Using the ATOA pipeline
The Australia Telescope Online Archive (ATOA) Pipeline is designed
for producing 'quick and dirty' images of data in the archive.
This allows you to get some idea of the data that is available, without
having to download and fully reduce it yourself.
Currently it can only reduce single pointing continuum data, but will
be extending to include spectral line data and possibly other modes.
The ATOA consists of over 1.5 terabytes of observation data
(approximately 50,000 RPFITS files) which has been collected from the
Australia Telescope Compact Array (ATCA) over the last 15 years.
More information about the archive is available
The pipeline and the archive have been developed as part of the ATNF
contribution to the
Australian Virtual Observatory.
Each stage of the pipeline is available as a web service, and hence it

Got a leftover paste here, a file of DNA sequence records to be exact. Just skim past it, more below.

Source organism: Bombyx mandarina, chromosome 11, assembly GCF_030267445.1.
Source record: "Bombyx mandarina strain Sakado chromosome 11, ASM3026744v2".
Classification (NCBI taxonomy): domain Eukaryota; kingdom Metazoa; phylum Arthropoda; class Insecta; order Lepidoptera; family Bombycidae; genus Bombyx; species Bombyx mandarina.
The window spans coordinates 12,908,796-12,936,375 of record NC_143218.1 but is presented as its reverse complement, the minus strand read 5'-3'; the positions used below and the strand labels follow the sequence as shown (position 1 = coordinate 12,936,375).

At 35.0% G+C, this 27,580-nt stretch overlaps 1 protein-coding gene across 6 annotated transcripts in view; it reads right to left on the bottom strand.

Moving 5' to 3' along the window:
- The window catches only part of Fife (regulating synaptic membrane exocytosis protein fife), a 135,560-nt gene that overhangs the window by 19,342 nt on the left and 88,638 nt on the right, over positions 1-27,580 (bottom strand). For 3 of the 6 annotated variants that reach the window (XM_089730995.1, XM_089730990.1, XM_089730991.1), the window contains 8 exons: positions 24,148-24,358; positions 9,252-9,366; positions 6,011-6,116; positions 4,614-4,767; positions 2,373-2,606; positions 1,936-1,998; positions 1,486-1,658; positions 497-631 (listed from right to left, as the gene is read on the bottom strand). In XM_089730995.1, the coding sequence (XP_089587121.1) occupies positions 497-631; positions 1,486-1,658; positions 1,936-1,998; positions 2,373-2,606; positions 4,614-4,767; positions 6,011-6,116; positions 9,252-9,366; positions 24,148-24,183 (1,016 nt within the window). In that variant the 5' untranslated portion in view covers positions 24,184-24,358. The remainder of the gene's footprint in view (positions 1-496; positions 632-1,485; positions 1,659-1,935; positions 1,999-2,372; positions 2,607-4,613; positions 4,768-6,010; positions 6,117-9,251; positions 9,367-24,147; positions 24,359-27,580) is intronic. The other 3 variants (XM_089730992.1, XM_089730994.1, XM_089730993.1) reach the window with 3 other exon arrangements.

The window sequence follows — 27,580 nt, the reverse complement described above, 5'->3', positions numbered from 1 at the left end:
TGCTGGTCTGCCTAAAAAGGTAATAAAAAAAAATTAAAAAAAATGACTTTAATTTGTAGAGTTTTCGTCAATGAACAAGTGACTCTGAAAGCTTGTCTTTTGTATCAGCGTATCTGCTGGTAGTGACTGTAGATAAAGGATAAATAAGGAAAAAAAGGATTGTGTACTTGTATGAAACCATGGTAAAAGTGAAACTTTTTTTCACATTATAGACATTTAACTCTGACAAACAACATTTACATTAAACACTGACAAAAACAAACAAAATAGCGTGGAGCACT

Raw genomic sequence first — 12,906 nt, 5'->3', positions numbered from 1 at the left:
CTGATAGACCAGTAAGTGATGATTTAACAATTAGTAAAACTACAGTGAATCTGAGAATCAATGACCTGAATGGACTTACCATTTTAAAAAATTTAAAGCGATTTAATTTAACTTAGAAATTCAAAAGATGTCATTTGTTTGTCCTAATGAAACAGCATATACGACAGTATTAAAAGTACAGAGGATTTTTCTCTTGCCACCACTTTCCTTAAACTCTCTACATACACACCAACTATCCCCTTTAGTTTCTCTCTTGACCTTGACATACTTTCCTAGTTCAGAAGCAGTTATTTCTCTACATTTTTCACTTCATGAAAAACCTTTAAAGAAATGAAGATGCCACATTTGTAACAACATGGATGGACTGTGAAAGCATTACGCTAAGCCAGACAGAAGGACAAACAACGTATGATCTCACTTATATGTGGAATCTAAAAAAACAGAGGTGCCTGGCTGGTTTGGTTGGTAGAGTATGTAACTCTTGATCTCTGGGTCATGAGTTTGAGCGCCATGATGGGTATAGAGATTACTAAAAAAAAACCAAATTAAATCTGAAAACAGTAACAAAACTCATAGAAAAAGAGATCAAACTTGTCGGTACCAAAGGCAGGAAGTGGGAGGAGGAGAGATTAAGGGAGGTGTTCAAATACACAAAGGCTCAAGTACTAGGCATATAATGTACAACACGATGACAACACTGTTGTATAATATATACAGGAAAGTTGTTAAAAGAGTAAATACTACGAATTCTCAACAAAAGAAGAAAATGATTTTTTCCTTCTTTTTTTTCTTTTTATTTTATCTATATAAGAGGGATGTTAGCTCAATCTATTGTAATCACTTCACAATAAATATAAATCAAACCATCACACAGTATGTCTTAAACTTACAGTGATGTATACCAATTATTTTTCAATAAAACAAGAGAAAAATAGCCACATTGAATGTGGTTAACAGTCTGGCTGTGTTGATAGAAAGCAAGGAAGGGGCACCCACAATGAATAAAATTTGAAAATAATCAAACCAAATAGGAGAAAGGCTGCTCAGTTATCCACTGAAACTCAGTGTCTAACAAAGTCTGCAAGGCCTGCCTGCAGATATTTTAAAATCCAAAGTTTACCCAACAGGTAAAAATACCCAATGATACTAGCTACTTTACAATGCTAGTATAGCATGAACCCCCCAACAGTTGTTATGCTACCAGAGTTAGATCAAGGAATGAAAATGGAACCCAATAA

can be reconfigured to suit the needs of various end users.
More information about ATNF Virtual Observatory projects is available
Running the pipeline
The current version of the pipeline is fully automatic.
This means once you have selected the data you wish to reduce,
all you have to do is wait for the results.
Any results or error messages will be returned to the screen, so it is
important you don't press 'STOP' or 'RELOAD' on your browser, as this
will interupt the process.
If you encounter any problems running the pipeline, please see the
Troubleshooting Guide and then contact
- Query: Enter query parameters on the
and click the Find button. This will return a list of matching
files from the archive.
- Select: Select the files you are interested
in reducing and click the Reduce button.
- Reduce: The reduction process will now start,
and feedback and errors will be displayed on the screen.
You may need to scroll down to see the latest updates as the pipeline runs.
When it is completed the resulting images (and some plots of the data)
will be available for download.
- Results: Download the FITS files (or plots)
by clicking on the links displayed and saving them to your machine.
For more information on what happens during the pipeline processing,
and how to interpret the results, you can look at
or follow the links below.